In September 2020, the Supreme Court of Ireland ruled that Subway bread had too much sugar to qualify as bread for tax purposes. In Ireland, certain staple foods are not taxed, and bread is considered one of these staple foods. To meet the basic food requirements for bread, sugar cannot exceed 2% of the weight of flour in the dough. Subway bread contains 2 to 5 grams of sugar per 6-inch roll, depending on the type of bread. Whole wheat is the highest with 5 grams of sugar per 71 gram roll, and sugar makes up 10% of the flour weight in the dough.

Most of their other breads are 2 to 3 grams of sugar per roll. To meet the bread requirement in Ireland, their bread should have less than one gram of sugar per 6 inch roll. So we’re talking about a difference of 1 to 4 grams of sugar per 6-inch roll that separates Subway bread from bread that meets this tax requirement. This is still significantly less sugar than cake. Subway bread didn’t magically turn into cake overnight because of this decision. I also saw that the amount of sugar in Subway bread is “five times what they consider acceptable.” That’s true, but it still doesn’t tell you how much sugar is actually in the bread. Just reporting relative numbers can make the difference seem bigger than the absolute difference, which is 4g of sugar in this case.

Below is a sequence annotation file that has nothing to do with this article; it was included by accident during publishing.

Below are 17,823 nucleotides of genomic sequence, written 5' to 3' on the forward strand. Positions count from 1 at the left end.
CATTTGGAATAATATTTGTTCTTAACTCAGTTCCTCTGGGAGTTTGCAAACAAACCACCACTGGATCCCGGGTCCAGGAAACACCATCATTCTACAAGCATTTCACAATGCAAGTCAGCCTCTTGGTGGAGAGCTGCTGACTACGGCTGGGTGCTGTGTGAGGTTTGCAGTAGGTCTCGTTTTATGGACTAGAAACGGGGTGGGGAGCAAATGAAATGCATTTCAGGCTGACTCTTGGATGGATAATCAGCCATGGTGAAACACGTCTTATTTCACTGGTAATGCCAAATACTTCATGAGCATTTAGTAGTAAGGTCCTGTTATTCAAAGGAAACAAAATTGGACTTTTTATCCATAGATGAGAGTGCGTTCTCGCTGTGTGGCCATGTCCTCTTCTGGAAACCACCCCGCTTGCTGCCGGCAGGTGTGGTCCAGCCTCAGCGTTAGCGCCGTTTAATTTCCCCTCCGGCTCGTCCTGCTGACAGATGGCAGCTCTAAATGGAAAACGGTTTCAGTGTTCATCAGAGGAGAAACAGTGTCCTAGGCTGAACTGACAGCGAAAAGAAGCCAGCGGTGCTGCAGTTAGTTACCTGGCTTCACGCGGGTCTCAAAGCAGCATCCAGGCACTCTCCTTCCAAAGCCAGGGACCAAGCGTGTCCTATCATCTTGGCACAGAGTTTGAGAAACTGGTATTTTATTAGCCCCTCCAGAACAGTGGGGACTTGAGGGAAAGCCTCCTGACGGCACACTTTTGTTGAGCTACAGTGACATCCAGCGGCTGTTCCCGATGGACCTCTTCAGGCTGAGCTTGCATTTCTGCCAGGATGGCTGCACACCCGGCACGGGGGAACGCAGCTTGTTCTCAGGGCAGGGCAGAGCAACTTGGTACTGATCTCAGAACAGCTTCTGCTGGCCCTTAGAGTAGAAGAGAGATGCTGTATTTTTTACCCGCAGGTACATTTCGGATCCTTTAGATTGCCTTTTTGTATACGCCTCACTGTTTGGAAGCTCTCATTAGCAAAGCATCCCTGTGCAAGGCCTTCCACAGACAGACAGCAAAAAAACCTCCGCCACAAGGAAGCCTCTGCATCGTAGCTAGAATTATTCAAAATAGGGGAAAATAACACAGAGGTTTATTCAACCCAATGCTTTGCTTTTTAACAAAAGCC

Funny thing is, you could also say that a slice of cake has five times more sugar than Subway bread, but that absolute difference would be 20g of sugar. So is it really cake then? Hard. Anyway, try serving Subway instead of cake at your next birthday party and let me know how it goes!

Image by Plateresca, Shutterstock

Myth: Did you know I put antifreeze in pop tarts?

the old people”antifreeze in pop tarts” claim has been circulating the internet for several years. Sorry to disappoint everyone who lives in sub-freezing temperatures, but it’s not true.

This myth stems from the confusion between propylene glycol and ethylene glycol. While the former can be used safely in food, the latter is much more toxic and is not used in food. Both can be used as an ingredient in antifreeze, but that obviously doesn’t mean that if a food contains propylene glycol, that antifreeze is put in that food. The fact that it is used in antifreeze also tells you absolutely nothing about the safety or toxicity of propylene glycol in food. After all, water is also used in antifreeze. Propylene glycol is used to maintain moisture in prepared foods.

US Food and Drug Administration sets limits on uses and amounts of propylene glycol to ensure safety. Current consumption is well below levels that would raise any concern.

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Myth: Heinz ketchup was banned in Israel